A park and market for females only but includes male and female children. It was designed as a place where women could sell their own products and merchandise directly, which cannot be done in areas where men do business, because women in Afghanistan are not supposed to deal directly with men who are not relatives. This park was created as an outlet for these women to sell their goods with respect to their culture. There is also a female run restaurant. The park is also a nice place for female travelers to enjoy the outdoors. Entrance fee 50 Afghani.
Darul Aman Palace
At the end of Daral Aman road, south of the city, next to the Kabul museum. Originally built as King Amanullah's Palace in the 1920s, it has been destroyed and rebuilt a few times over. Plans were unveiled a few years ago to renovate it once again although it is still in a state of crumbling disrepair on the verge of collapsing. Afs 200 or so bakshesh to the guard to look around inside the ruins
Daoud Khan Memorial
Up the hill behind Darul Aman Palace. On June 28, 2008, the body of President Daoud and those of his family were found in two separate mass graves in the Pul-e-Charkhi area, District 12 of Kabul city. There is now a small memorial to the deceased on a small hill, offering nice views over southern Kabul.
6AM-6PM daily. The zoo is very popular with Afghans, and houses over 100 animals, albeit in relatively poor condition. China was once one of the main donors of animals in the zoo, but after the death of a few animals to disease and malnutrition, China has announced that there will be no donations until living conditions improve. 'Marjan' the lion, which was blinded by a grenade, was the main draw of the zoo, but has died recently. locals 10 Af for, 100 Af for foreigners.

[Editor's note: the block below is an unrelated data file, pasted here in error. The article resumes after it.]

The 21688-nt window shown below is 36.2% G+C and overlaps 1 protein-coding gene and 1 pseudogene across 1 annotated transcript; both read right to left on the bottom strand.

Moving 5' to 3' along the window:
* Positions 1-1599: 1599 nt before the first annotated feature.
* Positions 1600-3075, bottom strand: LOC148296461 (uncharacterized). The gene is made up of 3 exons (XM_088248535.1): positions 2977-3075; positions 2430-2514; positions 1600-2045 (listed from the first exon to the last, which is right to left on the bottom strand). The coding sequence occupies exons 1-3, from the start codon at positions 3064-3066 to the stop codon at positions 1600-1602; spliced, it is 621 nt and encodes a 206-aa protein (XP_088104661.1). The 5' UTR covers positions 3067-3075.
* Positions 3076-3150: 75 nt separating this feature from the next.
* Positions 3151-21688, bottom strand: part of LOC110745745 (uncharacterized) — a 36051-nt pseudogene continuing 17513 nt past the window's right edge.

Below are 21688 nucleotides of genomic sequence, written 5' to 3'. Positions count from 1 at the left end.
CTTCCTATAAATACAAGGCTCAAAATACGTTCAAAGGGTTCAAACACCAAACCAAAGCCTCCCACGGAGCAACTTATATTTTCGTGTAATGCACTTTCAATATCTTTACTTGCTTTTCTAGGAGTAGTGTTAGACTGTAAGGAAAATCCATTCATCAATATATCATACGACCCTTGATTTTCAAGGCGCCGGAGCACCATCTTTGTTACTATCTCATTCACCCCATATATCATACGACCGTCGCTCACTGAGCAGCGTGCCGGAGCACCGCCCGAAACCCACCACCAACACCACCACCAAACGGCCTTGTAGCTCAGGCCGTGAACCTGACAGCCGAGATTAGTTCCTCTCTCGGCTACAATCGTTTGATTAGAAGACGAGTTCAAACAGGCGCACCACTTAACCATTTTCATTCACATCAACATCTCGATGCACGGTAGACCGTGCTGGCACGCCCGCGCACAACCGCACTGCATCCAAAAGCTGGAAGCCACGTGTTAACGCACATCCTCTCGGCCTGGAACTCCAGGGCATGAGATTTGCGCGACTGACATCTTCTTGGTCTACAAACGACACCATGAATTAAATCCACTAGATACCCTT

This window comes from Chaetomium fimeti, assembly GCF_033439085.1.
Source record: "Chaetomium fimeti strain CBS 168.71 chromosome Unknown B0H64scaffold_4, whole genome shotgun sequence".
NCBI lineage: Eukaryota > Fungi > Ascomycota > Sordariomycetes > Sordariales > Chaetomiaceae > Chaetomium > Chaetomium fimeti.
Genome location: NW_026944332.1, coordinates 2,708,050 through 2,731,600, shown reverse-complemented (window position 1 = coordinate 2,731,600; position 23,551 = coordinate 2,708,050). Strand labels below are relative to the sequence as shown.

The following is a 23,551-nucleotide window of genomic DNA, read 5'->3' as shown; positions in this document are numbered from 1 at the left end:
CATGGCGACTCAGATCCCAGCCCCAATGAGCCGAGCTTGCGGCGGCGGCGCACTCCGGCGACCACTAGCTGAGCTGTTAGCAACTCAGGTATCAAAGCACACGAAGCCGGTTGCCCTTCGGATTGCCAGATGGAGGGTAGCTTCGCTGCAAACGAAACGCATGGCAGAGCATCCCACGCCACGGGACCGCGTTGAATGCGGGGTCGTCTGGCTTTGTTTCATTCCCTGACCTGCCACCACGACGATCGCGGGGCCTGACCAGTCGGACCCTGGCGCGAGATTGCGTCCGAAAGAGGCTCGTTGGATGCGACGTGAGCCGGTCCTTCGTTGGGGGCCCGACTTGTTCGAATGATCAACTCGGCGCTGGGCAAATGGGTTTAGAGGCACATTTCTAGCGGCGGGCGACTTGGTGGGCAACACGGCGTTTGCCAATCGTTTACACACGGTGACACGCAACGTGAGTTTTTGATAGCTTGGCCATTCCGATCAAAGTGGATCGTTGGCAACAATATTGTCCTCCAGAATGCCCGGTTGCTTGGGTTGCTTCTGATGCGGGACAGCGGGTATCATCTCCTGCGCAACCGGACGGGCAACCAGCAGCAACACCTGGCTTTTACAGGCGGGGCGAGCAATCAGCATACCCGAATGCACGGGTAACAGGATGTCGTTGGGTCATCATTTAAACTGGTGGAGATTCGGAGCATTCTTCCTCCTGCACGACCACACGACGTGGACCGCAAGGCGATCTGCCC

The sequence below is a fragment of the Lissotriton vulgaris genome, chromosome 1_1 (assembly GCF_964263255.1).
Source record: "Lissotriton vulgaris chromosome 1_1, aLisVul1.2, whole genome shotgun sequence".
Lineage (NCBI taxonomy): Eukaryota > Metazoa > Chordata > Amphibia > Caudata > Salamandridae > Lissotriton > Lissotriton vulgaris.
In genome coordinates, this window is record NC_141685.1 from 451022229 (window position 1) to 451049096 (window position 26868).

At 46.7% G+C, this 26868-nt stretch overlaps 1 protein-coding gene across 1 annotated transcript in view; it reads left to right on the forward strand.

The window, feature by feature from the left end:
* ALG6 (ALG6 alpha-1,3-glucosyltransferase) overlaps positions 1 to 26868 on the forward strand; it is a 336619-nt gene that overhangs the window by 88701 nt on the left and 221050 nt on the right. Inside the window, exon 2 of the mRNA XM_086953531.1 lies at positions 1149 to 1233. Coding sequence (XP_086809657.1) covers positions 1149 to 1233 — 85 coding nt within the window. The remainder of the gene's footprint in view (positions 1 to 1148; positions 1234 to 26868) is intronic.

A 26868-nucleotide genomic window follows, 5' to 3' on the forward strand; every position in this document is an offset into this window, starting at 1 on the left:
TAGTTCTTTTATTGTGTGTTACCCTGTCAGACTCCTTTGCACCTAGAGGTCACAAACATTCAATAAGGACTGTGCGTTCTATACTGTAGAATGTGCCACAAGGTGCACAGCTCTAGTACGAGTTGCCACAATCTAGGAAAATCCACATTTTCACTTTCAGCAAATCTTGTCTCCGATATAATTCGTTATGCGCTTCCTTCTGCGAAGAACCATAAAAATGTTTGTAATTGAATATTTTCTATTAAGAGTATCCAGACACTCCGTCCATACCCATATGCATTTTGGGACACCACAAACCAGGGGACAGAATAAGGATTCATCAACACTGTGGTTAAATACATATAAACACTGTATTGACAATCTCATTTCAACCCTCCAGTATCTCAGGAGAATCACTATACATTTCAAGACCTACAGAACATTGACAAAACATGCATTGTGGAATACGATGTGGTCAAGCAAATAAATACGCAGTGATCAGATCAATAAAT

Described as Kabul's Lake District, only 9km from the city. Spogmai restaurant provides international cuisine. Swimming and boating are popular on the lake with plans for water skiing and jet-skis in the future.
National Gallery of Afghanistan
(Afghan National Gallery), Asamayi Watt (34°31'2.94N, 69°10'15.97E). 8am-ish to 4pm-ish, closed Fridays, and you may struggle to be allowed in on Thursday afternoons. A beautiful gallery in a charming old Kabul house that has been carefully restored. The collection used to have some 820 paintings and portraits but 50% have been looted or destroyed; the director said the Taliban destroyed 210 portraits. Most of the collection is of European and Afghan landscapes and portraits of famous Afghan writers and kings and a portrait of the French writer Victor Hugo. Well worth making the effort to see. The Sultani Gallery is attached, but the opening hours are a mystery.
Swim. There are a growing number of large indoor swimming pools in the city. The nicest is probably at the Serena, but is a steep $40 to use. There are also the Lajward Swimming Complex ($10) and the Nazari Sauna and Pool ($10). UNICA club's swimming pool ($5) is very popular, especially on Fridays when there is probably as much cat walking as swimming going on. The International Club (aka Maple Leaf) has a large and often empty pool ($8) but it is in a plastic shed rather than outdoors. L'atmosphere also has a pool, again popular on Fridays. Except in private or foreigner-only places, women should not wear anything skimpy (especially bikinis).
While visiting Kabul or any other part of the country, having any kind of social interaction with local people should not be a problem, Afghan people are traditionally very kind and hospitable toward guests.